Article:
Add a new RCFE rate category to the CCI MLTSS rate tables and allow CCI MCOs to develop SNF diversion/transition to RCFE pilot programs which can be tested and vetted before CCI ends in 2023. 

CCI is a pilot program that will continue until 2023.  Pilot programs should be adjusted when they have faulty components.  Adding a RCFE rate category to the CCI MLTSS rate tables would allow CCI MCOs to develop, begin and test pilot programs for SNF diversion/transition to RCFEs two years before it ends.  The new CCI MLTSS RCFE rate category (between HCBS High and Institutionalized) would pay for a RCFE’s “assisted living” expenses and the senior’s Supplemental Security Income contribution (approximately $1,014/month for a RCFE) would pay for “room and board” costs.  The new rate would be above the HCBS High rate (approximately $1,800/month) but below the SNF rate ($5,300/month) and would be cost-neutral since SNF transition to RCFE could offset any new SNF diversion-RCFE expenses.  The CCI MLTSS RCFE rate for SNF diversion/transition pilot programs could also be synchronized with the future ILOS capitated rates established for RCFEs.

Allow Medi-Cal MCOs to develop their own SNF diversion/transition to RCFE programs instead of carving ALW into MLTSS. 

ALW, the only state program which allows Medi-Cal to pay for RCFEs, has many intractable problems: a 14 month wait list for community referrals, limited quality control measures (many of the providers have numerous Type A and Type B violations) and ineligibility by Medi-Cal recipients with share of cost expenses.  In addition, since ALW was never developed with small (4-6 bed) providers in mind, more than 90% of program participants reside in large (50-100+ bed) RCFEs which frequently have 1 staff to 20-40 residents.  Community Care Licensing does not require large RCFEs have mandated staff to resident ratios and there is no current mechanism that requires increased staffing levels in large RCFEs that accept 5+ ALW participants who need substantial help with their activities of daily living.    

Instead of carving ALW into MLTSS, the state should consider working with stakeholder groups to establish SNF diversion/transition to RCFE protocols which include: 1) establishing a fair market RCFE rate to encourage a large network of high quality providers 2) quality control measures (e.g. monthly checks of community care licensing violation reports, follow-up calls with families, etc.) that ensure resident satisfaction, 3) program components that facilitate the ample participation of small 4-6 bed RCFEs with high staff to resident ratios, 4) the participation of seniors who have Medi-Cal shared of costs, 5) reimbursement to home health agencies that provide insulin shots as needed or new CCL guidelines which allow for the use of liability waivers (e.g. similar to what they currently use in Oregon) to allow insulin shots to be given by RCFE staff and, 6) the reimbursement to RCFE administrators for care giving courses offered by the Alzheimer’s Association.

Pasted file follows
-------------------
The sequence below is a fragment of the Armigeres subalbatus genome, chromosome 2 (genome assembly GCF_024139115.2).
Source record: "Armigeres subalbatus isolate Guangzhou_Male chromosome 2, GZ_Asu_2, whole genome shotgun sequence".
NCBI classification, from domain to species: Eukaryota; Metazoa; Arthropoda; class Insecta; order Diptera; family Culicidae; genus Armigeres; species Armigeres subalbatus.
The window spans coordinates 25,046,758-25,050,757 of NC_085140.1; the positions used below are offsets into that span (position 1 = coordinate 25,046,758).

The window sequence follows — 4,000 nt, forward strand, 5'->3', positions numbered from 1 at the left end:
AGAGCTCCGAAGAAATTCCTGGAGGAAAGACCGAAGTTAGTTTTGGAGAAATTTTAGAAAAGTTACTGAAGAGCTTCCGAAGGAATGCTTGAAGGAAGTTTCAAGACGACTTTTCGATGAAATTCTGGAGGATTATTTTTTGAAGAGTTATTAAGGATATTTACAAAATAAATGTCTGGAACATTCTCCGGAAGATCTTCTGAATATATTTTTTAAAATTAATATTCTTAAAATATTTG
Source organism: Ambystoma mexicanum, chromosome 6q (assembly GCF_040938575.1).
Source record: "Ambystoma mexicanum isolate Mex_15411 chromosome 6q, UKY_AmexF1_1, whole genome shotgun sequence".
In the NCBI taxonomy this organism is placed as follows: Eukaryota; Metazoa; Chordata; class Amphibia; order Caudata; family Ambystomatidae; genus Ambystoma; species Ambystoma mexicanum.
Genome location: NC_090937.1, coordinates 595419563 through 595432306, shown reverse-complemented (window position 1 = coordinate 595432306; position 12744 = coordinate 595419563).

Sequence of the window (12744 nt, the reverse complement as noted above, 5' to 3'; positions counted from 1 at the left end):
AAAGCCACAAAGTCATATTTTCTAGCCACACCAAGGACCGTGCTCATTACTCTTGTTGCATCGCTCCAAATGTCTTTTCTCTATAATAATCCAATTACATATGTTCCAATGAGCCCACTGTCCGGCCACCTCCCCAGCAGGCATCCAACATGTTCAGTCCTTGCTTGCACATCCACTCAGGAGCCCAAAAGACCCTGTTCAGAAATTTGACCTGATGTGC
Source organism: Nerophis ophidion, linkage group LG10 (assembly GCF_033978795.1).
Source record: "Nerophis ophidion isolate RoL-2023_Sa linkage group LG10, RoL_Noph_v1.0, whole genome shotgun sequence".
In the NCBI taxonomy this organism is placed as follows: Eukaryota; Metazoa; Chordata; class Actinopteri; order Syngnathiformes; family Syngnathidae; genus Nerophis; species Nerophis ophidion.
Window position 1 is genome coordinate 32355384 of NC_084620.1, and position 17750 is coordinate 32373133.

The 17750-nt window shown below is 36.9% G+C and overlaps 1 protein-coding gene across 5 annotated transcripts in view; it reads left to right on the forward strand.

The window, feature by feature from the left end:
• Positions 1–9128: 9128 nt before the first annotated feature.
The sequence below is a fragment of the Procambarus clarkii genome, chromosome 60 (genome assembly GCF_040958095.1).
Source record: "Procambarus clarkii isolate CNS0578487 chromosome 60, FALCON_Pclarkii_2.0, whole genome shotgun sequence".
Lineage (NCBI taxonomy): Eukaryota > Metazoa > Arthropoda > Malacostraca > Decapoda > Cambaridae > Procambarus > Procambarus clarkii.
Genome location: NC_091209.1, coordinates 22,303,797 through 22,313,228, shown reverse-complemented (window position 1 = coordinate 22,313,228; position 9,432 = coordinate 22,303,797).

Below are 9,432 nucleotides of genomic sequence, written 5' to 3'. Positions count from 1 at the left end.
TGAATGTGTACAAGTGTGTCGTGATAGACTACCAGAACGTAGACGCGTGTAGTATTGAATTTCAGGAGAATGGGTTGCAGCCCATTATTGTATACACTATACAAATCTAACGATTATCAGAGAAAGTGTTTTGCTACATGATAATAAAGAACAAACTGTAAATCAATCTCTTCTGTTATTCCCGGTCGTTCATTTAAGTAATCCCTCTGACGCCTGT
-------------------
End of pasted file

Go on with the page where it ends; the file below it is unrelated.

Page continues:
Program guidelines which are friendly to small RCFEs is also essential for accommodating patients with significant dementia who “wander” especially when most large RCFEs either do not have dementia units or have units which are prohibitively expensive.   The lack of safe housing for low income “wanderers” is further compounded when very few SNFs have secured dementia units and, among them, are many considered substandard (

Develop sufficient fiscal bonuses for MCOs to promote SNF diversion/transition to RCFEs.

In order to successfully transition to MLTSS, CalAIM proposes offering financial incentives and shared cost savings to Medi-Cal MCOs to drive plans to develop infrastructure, pathways and housing for recipients who could benefit from ILOS (p.48).  The rate setting will be developed in 2020.  The proposed ILOS sub-workgroup for SNF diversion/transition to RCFEs should discuss among other topics:

  1. Potential Medi-Cal cost savings for large scale SNF to RCFE transition programs.